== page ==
The recommended lunch stop is the Coach & Horses in Longborough (01451 830 325), 3.5 miles (5 km) into the Shorter Circular Walk. It serves food from 11:00-2:30pm Monday to Thursday and all day on Friday, Saturday and Sunday.
The recommended tea stop is the Blockley Village Shop and Café, a community run venture (01386 701411/blockleyshop.com). It is open until 4:00 pm. If the café is closed (or you prefer something stronger), the Great Western Arms in Blockley (01386 700 362/ thegreatwesternarms.co.uk) also serves a variety of beverages (including tea). It is open from 5:30pm Monday-Friday and all day on Saturday and Sunday.
For all walks:
Moreton-in-Marsh also has a number of options for post walk libations. Some recommendations include the Bell Inn (reputedly a haunt of J.R.R. Tolkien) and the Black Bear Inn. Hassan Balti serves good Indian food (also available on a take-out basis to eat on the train – don’t forget to ask for plastic cutlery!)
|Map||OL 45 OS Explorer|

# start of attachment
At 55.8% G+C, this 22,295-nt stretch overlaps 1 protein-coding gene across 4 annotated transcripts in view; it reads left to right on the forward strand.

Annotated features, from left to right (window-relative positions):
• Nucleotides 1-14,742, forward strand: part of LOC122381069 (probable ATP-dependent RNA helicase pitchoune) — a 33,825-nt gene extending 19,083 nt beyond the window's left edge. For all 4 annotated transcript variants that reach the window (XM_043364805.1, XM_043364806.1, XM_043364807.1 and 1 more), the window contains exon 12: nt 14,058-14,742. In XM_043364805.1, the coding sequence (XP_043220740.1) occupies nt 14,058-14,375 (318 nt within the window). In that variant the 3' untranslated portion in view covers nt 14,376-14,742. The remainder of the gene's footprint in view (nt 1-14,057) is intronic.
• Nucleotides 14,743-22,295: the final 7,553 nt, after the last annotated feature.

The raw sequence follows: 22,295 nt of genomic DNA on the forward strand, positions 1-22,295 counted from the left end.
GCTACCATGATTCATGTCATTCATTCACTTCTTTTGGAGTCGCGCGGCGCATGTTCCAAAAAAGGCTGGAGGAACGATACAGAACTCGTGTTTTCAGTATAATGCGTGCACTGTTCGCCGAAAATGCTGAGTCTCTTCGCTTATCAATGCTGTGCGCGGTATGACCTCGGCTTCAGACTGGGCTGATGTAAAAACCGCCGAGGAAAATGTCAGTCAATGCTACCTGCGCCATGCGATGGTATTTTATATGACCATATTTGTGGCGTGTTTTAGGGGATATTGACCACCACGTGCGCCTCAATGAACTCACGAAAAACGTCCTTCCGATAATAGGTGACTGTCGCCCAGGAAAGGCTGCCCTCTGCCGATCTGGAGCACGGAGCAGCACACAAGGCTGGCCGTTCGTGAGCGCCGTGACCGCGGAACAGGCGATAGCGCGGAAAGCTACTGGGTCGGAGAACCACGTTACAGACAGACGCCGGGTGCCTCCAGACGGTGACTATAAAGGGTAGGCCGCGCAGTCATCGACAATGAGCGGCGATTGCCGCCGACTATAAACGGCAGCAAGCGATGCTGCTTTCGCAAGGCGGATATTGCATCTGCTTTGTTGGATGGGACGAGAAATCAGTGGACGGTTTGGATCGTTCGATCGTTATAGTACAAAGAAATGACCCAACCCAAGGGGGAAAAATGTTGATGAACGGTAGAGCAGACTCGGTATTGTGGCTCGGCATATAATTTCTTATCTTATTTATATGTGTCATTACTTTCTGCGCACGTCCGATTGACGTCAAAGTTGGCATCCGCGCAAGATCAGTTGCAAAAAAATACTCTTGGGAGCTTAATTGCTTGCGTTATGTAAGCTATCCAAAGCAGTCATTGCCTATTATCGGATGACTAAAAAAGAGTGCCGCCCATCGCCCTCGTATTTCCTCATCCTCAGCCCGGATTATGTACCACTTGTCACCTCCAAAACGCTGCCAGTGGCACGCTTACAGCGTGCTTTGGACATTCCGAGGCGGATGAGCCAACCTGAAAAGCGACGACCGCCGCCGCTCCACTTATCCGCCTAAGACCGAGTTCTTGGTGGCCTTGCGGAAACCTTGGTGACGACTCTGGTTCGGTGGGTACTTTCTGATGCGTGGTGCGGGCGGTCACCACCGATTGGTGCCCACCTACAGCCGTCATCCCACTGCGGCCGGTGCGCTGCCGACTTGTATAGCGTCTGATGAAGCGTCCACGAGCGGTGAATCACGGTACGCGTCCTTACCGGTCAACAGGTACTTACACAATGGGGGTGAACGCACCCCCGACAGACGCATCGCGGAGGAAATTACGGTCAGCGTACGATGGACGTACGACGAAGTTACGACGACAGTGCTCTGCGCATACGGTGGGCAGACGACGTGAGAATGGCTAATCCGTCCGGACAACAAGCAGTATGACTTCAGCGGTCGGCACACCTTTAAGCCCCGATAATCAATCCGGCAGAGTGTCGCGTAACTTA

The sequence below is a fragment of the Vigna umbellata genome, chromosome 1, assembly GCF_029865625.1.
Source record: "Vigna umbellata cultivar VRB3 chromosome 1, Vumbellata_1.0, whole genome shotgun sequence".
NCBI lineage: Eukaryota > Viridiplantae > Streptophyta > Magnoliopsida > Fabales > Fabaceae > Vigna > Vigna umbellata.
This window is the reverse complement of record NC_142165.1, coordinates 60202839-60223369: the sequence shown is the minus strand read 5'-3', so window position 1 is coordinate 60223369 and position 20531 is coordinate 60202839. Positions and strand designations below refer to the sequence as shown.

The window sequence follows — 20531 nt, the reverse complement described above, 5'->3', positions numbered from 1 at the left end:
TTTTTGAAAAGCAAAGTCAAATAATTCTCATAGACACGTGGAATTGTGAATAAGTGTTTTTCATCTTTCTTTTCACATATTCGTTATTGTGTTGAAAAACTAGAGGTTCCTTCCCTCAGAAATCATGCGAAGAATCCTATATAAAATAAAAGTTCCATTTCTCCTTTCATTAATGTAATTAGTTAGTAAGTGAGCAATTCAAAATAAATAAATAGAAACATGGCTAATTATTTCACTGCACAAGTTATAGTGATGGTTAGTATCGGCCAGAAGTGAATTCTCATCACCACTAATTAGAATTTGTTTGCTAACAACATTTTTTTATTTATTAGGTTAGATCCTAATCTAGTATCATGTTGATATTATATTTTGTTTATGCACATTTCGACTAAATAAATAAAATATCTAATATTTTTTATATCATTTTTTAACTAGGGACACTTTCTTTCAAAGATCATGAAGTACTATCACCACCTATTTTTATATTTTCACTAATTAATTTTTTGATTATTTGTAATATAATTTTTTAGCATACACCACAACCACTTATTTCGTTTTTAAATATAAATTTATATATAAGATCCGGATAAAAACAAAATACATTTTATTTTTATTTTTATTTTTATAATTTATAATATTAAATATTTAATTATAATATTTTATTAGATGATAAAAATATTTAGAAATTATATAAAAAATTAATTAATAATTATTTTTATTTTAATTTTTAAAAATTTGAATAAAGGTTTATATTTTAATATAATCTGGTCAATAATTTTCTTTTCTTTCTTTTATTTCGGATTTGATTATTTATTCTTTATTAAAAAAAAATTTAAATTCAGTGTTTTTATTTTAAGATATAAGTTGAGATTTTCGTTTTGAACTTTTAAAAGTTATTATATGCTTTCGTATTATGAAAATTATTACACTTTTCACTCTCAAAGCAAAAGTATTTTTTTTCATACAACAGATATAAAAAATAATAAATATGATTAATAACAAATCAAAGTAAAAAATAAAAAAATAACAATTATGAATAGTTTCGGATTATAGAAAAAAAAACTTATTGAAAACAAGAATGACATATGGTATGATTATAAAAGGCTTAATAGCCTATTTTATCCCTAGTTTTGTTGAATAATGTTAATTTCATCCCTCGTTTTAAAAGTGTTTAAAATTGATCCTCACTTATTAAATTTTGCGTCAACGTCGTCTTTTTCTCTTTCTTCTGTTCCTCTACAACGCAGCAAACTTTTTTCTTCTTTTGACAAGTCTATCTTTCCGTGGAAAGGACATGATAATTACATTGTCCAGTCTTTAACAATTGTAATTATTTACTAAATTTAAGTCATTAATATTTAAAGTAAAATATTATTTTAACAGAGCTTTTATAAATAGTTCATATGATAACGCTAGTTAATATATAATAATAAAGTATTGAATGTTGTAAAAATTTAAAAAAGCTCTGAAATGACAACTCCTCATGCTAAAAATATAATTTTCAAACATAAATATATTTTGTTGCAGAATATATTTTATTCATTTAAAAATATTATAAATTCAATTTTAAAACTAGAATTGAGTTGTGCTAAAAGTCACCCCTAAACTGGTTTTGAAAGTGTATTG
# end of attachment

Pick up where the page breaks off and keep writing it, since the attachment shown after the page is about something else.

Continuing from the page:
The Main Walk is a long and demanding journey out to the Cotswold escarpment and back. Along the way, you will have stunning views, pass through a race horse training facility and by an open mine harvesting Cotswold stone. You will also pass through three particularly charming and bucolic Cotswold villages – Stanway (with its stunning Manor House), Stanton and Snowshill. There is a slightly shorter alternate ending that brings you past Broadway Tower before descending into Broadway from where you will need to organise a taxi back to Moreton-in-Marsh. The Shorter Circular Walk is also a very lovely outing with some nice views, but misses the drama of the escarpment.